(InChapter 1. The Rock, Captain Riss Kragen and the crew of the Artemis prepared for a confrontation over asteroid hunting rights. Meanwhile, on Luna…)
What an absolute nightmare, Weng thought, waiting in the corridor for the machine to spit out another cup of soy coffee. He grabbed the cup, quickly walked past a row of ugly corridor paintings and headed for the Lunar architectural department office.
If Sergey could come through for him, if Sergey could convince the Lunar Council to transfer him to Mars, Weng would owe the Captain big time. He would make it up to the old man, somehow, he vowed. For Clarissa’s sake. For his own sake.
The Smashwords “Authors Give Back” free ebooks for COVI-19 lockdown campaign has been extended to May 31st!
Since baseball (and all other sports and events) have been postponed until further notice, I decided to revisit my literary baseball novel, Approaching Twi-Night (published 2015). It’s now available in the following ebook formats for FREE: .ePub (Apple Books etc), .mobi (Kindle), .pdb (Nook etc.), PDF, text, and online reader.
NOTE: This is a story written for those who know who Mark Harris, Bernard Malamud, Ring Lardner, W. P. Kinsella, and Philip Roth were. It’s not a Disney movie. It’s not aimed at kids (don’t read it aloud with children under age 14 or 15, and don’t say I didn’t warn you!).
Both my books on Smashwords (Adam’s Stepsons and Destiny in the Future – actually my mother’s book published posthumously as a tribute) are FREE downloads from now to April 20 as part of the Smashwords Authors Give Back initiative:
As if writers hadn’t already figured this out, Amazon really couldn’t care less about the books of yours they sell.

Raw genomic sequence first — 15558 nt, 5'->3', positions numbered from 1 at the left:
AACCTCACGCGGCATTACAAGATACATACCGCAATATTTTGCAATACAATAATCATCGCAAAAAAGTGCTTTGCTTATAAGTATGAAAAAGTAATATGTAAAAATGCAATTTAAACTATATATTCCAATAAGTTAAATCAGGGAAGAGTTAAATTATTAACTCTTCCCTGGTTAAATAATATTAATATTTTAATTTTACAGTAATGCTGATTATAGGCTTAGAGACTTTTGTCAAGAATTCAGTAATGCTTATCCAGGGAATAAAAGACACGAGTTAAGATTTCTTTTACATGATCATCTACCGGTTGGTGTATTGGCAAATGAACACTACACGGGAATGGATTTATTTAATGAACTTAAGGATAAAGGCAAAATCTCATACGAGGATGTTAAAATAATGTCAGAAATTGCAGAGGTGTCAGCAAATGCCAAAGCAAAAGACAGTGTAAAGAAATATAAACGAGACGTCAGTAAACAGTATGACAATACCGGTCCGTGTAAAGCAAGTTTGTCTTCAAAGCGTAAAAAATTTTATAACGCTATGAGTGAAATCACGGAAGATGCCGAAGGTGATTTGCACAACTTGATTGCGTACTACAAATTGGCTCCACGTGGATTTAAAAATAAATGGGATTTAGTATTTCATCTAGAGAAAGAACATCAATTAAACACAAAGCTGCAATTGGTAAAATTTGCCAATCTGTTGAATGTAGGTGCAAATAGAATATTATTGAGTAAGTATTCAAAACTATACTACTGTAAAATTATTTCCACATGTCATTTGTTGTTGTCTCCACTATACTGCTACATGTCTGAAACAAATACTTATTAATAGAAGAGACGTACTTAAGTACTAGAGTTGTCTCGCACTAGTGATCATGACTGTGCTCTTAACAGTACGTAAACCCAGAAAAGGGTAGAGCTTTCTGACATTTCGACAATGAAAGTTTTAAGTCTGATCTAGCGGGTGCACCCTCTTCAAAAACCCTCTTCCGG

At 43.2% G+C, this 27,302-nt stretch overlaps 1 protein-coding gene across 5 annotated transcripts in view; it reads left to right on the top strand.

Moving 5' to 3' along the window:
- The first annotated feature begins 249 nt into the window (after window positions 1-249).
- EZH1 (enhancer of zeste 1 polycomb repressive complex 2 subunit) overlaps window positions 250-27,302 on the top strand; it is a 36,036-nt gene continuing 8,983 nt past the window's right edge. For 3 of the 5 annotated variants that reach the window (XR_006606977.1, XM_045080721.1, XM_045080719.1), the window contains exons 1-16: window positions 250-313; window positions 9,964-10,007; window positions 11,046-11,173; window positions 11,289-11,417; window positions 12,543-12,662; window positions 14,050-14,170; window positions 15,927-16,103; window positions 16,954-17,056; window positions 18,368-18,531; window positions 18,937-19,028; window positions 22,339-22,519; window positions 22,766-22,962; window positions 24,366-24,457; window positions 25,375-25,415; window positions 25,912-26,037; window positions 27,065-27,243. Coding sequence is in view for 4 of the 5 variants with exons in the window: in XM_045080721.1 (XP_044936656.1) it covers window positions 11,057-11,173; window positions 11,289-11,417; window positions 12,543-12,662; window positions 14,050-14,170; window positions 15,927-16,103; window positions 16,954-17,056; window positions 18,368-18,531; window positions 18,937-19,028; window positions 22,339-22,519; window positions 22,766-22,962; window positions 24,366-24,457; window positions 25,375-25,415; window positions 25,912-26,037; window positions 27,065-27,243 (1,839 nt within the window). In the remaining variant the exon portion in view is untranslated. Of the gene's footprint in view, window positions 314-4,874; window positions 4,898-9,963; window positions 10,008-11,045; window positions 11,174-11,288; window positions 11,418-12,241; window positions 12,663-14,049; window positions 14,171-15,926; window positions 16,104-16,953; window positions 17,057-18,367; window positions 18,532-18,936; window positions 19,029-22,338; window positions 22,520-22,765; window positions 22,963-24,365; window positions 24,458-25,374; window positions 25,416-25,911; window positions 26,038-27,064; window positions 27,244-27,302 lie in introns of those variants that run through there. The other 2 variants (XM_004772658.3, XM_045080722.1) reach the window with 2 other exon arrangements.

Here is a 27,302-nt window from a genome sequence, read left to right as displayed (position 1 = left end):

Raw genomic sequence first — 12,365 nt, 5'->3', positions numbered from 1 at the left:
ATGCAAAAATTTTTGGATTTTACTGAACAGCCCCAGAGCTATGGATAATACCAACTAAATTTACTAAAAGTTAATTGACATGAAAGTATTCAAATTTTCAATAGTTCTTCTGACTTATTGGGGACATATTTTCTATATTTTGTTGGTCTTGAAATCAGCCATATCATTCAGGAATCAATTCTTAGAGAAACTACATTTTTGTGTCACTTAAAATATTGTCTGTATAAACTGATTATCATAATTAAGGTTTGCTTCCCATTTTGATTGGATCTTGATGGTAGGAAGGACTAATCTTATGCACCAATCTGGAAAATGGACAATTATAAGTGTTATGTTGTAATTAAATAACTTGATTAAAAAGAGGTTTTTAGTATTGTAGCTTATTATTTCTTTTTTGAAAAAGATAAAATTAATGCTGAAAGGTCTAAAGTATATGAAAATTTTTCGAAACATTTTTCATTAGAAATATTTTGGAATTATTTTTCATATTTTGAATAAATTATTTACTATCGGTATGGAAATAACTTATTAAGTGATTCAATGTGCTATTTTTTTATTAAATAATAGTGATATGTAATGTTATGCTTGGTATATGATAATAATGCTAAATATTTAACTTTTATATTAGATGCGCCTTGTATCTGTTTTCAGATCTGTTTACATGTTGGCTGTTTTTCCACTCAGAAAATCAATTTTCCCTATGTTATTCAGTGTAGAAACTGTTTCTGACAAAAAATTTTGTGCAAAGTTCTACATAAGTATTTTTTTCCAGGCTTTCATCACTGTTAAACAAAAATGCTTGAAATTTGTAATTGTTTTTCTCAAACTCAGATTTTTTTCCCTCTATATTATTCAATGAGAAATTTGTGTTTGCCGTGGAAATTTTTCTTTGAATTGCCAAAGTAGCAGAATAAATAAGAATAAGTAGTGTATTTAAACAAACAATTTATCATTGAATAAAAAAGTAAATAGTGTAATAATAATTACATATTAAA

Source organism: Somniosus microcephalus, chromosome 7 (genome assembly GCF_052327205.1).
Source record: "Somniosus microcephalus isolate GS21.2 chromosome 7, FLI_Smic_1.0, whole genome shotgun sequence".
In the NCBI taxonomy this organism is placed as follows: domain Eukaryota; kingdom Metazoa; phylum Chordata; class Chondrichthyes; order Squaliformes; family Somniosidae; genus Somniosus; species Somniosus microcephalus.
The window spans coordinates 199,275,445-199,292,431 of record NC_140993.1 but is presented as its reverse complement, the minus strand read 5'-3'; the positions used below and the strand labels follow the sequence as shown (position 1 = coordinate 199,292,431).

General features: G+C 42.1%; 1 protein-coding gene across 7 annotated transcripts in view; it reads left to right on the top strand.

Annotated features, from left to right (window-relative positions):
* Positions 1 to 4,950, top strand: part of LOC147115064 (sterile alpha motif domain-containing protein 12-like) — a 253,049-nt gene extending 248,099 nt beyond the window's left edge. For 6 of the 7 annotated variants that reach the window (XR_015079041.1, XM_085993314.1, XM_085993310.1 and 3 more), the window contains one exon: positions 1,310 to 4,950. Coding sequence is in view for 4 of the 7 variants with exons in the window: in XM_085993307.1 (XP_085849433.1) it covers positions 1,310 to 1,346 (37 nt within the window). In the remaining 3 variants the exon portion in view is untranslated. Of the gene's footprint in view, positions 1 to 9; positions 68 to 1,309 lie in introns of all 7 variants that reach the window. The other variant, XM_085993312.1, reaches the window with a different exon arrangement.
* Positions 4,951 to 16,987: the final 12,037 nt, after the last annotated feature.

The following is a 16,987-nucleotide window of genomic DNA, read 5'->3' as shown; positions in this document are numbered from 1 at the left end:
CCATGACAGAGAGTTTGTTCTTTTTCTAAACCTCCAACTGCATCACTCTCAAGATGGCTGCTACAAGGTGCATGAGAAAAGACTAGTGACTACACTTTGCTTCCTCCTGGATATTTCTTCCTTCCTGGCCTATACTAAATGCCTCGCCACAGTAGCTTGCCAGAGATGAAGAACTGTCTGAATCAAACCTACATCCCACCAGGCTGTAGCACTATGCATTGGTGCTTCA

Notice I didn’t write “the books they sell for you.” Because they’re obviously not interested in you making any money. Not when they can allow random “companies” to download your manuscript, slap on their own label, and market it again as a “third party.”
Amazon takes a hands-off approach to what goes on in its bookstore, never checking the authenticity, much less the quality, of what it sells. It does not oversee the sellers who have flocked to its site in any organized way.
Naturally, the reason is that Amazon can’t be bothered policing illegal copies and illegal sales, since, in their minds, all’s fair in the Wild West of the Net.
Even the technically legal copies that are for sale are often copies acquired from people who received copies for review. Which is why I no longer give out books for review (also, services like Goodreads started charging for the privilege of random strangers to steal your book and sell it to a third party).
NONE of these “companies” wrote my book, and I did not give permission to ANY of them to resell my book. So why do they get to sell it for up to four times the price I set? Because Amazon doesn’t bother and couldn’t care less.
I used to wonder why my books often appeared in the “available from a third party” menu, with prices varying from twice to even five times the original amount. And why none of the “sales” from these copies showed up in my account. The answer is, of course, Amazon doesn’t really care who gets the royalty as long as they get their cut of the sale.
But we’re trapped, aren’t we? We can scream “fake!” and “unfair!” until we’re blue in the face. In the end, Amazon has grown in power to the extent that the entire world relies on it as a global distributor of, well, pretty much everything.
Except, of course, Amazon, itself, can’t be bothered shipping its own products these days. (More on that in a later post.)
Which is why I’ve started to port my books into other platforms such as Smashwords — but they’re all digital. It’s a shame, because I enjoy (and prefer) reading paper copies of books. But I know I will never be able to stop the Amazon Pirates from stealing my work and my friends’ work.
Shame on Amazon. And shame on all of us for going along with the system.